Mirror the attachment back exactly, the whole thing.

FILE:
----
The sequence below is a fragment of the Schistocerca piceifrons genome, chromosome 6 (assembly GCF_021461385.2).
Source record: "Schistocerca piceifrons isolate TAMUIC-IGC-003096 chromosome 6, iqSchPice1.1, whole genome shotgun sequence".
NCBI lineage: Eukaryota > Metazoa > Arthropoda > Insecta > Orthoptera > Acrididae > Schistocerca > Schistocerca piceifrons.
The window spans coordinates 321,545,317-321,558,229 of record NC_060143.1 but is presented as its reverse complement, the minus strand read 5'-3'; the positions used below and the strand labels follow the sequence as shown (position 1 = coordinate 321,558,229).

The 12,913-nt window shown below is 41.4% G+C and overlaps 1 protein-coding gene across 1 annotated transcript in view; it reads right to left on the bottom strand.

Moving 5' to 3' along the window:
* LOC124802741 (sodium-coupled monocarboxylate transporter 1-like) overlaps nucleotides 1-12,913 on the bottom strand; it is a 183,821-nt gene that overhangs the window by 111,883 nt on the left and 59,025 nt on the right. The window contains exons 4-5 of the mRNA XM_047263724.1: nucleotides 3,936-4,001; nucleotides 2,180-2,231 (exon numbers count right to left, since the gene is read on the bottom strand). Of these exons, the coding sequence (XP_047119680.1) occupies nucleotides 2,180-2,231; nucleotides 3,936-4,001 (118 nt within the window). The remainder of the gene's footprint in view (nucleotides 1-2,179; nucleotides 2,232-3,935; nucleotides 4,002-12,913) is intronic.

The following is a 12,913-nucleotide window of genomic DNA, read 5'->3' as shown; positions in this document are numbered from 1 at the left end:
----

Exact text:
The sequence below is a fragment of the Schistocerca piceifrons genome, chromosome 6 (assembly GCF_021461385.2).
Source record: "Schistocerca piceifrons isolate TAMUIC-IGC-003096 chromosome 6, iqSchPice1.1, whole genome shotgun sequence".
NCBI lineage: Eukaryota > Metazoa > Arthropoda > Insecta > Orthoptera > Acrididae > Schistocerca > Schistocerca piceifrons.
The window spans coordinates 321,545,317-321,558,229 of record NC_060143.1 but is presented as its reverse complement, the minus strand read 5'-3'; the positions used below and the strand labels follow the sequence as shown (position 1 = coordinate 321,558,229).

The 12,913-nt window shown below is 41.4% G+C and overlaps 1 protein-coding gene across 1 annotated transcript in view; it reads right to left on the bottom strand.

Moving 5' to 3' along the window:
* LOC124802741 (sodium-coupled monocarboxylate transporter 1-like) overlaps nucleotides 1-12,913 on the bottom strand; it is a 183,821-nt gene that overhangs the window by 111,883 nt on the left and 59,025 nt on the right. The window contains exons 4-5 of the mRNA XM_047263724.1: nucleotides 3,936-4,001; nucleotides 2,180-2,231 (exon numbers count right to left, since the gene is read on the bottom strand). Of these exons, the coding sequence (XP_047119680.1) occupies nucleotides 2,180-2,231; nucleotides 3,936-4,001 (118 nt within the window). The remainder of the gene's footprint in view (nucleotides 1-2,179; nucleotides 2,232-3,935; nucleotides 4,002-12,913) is intronic.

The following is a 12,913-nucleotide window of genomic DNA, read 5'->3' as shown; positions in this document are numbered from 1 at the left end: